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STB presses on with small rate dispute proceeding

Shippers wanted Class I railroads to clarify stance on revenue adequacy

The Surface Transportation Board is moving forward on a proceeding regarding a voluntary arbitration program. (Photo: Jim Allen/FreightWaves)

The Surface Transportation Board has denied a request by rail shipper groups to temporarily suspend a rulemaking proceeding on whether a voluntary arbitration program for small rate disputes should be established.

But the board has asked the Class I railroads to indicate whether they plan to consent to rate case arbitration if revenue adequacy is taken into account, STB announced Wednesday.

STB’s decision, available here, also modifies the deadline for how long comments can be received on this proceeding and another proceeding on final offer rate review (FORR) that also seeks to address small rate disputes. 

STB initiated a rulemaking proceeding in November in response to Class I railroads’ joint petition asking the board to modify existing arbitration rules so that a voluntary arbitration program for small rate cases could be established. Small rate disputes involve relief caps of $4 million or less. 

The Class I railroads have previously said the proposed arbitration program would provide meaningful access to rate review for small rate disputes because it would be low cost and consistent with statutory and economic principles. 

But five rail shipper groups — the American Chemistry Council, Corn Refiners Association, National Industrial Transportation League, The Chlorine Institute and The Fertilizer Institute — wanted STB to temporarily suspend the proceeding until the board could get a commitment from the Class I railroads on whether they would still take part in the program if an arbitrator takes revenue adequacy into account when judging a rate dispute. The National Grain and Feed Association also lent its support to the shippers groups.

Revenue adequacy is when a railroad “achieves a rate of return on net investment that is equal to at least the current cost of capital for the railroad industry” in the prior year, according to STB. The railroads and shippers have been grappling over revenue adequacy for years, with shippers saying that offering alternative economic models that calculate revenue adequacy could make rail rate challenges more accessible for captive shippers that don’t have an alternative viable rail option.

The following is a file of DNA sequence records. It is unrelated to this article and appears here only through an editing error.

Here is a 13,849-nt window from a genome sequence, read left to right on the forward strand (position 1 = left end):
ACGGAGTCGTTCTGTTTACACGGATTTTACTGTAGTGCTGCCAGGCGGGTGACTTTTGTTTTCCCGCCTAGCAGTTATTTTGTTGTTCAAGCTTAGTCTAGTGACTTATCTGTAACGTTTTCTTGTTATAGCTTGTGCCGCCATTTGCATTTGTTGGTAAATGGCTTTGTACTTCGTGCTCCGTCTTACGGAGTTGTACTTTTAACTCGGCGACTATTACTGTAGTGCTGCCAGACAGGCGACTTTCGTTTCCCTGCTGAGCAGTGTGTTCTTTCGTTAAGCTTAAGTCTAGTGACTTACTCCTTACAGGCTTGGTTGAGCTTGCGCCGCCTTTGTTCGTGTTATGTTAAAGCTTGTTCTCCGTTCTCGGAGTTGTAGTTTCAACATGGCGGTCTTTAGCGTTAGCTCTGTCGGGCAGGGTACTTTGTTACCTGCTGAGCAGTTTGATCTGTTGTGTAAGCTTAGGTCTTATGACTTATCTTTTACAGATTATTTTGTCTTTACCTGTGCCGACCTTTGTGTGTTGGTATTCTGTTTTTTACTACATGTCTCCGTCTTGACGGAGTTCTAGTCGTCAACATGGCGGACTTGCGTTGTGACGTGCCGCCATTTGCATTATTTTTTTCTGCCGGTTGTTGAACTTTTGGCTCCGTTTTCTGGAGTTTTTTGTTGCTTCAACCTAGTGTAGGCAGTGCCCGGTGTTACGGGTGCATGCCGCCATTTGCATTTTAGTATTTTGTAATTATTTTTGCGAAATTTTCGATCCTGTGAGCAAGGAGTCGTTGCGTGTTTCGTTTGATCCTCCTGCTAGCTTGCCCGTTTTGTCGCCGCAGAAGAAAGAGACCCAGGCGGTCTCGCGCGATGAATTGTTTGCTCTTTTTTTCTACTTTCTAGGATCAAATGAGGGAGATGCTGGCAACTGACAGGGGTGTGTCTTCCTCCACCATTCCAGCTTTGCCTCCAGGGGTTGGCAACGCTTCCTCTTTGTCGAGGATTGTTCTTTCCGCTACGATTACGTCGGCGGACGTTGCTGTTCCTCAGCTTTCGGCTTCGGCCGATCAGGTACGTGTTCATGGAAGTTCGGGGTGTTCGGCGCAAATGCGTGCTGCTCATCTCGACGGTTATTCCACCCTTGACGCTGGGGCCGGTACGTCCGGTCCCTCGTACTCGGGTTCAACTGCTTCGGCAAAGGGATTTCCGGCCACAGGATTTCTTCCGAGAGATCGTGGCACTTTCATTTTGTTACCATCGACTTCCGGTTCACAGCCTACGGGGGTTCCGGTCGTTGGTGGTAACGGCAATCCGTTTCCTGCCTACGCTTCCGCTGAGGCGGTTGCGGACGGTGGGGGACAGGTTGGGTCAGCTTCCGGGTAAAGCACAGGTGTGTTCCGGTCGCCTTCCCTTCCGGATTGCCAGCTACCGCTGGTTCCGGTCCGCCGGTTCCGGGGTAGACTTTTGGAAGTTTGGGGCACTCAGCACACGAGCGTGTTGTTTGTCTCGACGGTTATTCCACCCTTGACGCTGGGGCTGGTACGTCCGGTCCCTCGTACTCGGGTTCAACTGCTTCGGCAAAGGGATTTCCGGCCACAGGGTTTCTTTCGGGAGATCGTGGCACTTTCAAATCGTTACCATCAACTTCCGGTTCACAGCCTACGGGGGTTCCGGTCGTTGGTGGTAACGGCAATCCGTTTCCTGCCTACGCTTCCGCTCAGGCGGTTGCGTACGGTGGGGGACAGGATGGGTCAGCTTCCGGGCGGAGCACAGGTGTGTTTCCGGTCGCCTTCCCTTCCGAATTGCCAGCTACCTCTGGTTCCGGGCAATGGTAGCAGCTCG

But in Tuesday’s decision, the board said it could not request that commitment from the Class I railroads because public discourse and feedback still need to occur on the issue. But STB also said that it emphasized its expectation that the rail carriers will convey their position on revenue adequacy in their comments. 

“[The] joint shippers’ motion essentially seeks to truncate the rulemaking process by requiring rail carriers to pledge whether they would participate in the proposed arbitration program based solely on the single issue of revenue adequacy before the record has been fully developed,” STB said in its Tuesday decision. But “asking petitioners [rail carriers] to make the commitment sought by joint shippers at this stage would be premature, as petitioners are likely still developing their position on this and other issues. … In addition, even if a carrier were to take a position now on its willingness to participate in an arbitration program, the carrier’s ultimate decision could change depending on subsequent developments in the arbitration docket and the FORR docket.

“To be sure, the board made clear that a prohibition on methodologies and evidence pertaining to revenue adequacy was not an acceptable limitation on the arbitration program. It fully expects the rail carriers to convey in their comments their position on this important feature” of the rulemaking, STB said.

While public comments on the arbitration rulemaking and the rulemaking on FORR are still due on Jan. 14, the deadline for reply comments has been extended to April 15. 

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Joanna Marsh

Joanna is a Washington, DC-based writer covering the freight railroad industry. She has worked for Argus Media as a contributing reporter for Argus Rail Business and as a market reporter for Argus Coal Daily.